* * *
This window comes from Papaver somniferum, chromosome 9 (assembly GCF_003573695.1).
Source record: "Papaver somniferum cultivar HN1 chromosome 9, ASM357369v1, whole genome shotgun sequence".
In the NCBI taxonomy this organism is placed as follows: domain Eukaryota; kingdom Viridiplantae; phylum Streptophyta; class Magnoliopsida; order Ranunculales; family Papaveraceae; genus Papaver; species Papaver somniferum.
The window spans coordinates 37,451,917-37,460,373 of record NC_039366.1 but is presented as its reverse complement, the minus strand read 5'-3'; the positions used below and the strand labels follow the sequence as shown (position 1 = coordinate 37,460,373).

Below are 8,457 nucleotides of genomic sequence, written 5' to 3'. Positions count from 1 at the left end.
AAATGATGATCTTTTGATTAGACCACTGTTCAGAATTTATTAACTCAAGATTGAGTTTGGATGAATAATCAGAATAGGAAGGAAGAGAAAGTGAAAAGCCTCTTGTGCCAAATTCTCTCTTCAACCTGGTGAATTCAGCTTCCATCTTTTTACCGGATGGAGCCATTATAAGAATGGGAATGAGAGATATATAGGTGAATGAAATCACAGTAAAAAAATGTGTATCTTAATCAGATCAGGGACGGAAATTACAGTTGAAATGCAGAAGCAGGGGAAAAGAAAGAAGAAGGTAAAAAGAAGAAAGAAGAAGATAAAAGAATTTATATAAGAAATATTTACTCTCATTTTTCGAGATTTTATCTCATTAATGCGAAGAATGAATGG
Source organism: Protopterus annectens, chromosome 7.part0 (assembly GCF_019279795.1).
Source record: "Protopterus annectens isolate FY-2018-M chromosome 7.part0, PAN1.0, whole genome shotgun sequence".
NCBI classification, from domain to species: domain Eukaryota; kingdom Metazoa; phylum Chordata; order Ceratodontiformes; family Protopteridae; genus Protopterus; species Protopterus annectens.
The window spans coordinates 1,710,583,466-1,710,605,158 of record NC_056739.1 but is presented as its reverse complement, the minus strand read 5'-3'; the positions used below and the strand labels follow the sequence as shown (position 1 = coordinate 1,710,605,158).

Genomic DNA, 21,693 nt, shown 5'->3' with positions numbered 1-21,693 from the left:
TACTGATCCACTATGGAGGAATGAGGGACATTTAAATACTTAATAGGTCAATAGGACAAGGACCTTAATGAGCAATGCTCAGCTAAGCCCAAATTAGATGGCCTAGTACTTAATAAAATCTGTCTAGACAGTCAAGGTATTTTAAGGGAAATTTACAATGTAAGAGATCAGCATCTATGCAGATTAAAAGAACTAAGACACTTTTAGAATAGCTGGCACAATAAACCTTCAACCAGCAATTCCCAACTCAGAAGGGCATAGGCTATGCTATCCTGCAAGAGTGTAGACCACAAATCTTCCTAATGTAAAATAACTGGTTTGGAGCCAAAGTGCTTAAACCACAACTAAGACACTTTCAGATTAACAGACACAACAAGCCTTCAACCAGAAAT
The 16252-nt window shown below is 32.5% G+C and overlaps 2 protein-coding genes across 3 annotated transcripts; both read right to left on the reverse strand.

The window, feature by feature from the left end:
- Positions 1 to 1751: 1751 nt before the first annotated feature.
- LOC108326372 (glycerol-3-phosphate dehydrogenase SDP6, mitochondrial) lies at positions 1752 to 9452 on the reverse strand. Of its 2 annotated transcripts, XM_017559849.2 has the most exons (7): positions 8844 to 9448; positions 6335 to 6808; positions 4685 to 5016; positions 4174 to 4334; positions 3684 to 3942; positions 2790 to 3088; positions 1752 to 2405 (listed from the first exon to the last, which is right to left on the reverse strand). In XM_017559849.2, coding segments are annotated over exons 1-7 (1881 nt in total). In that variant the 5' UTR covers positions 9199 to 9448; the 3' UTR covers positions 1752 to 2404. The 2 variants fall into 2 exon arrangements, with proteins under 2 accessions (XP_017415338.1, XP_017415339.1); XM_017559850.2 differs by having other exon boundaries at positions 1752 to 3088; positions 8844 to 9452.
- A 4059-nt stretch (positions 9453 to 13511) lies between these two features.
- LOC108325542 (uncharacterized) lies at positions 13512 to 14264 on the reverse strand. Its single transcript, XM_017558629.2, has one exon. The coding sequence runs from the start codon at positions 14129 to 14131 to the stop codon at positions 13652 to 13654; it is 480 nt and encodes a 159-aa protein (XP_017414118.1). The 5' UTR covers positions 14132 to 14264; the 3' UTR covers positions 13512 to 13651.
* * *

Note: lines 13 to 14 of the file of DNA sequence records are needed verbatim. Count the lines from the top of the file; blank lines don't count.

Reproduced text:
The 16252-nt window shown below is 32.5% G+C and overlaps 2 protein-coding genes across 3 annotated transcripts; both read right to left on the reverse strand.

The window, feature by feature from the left end: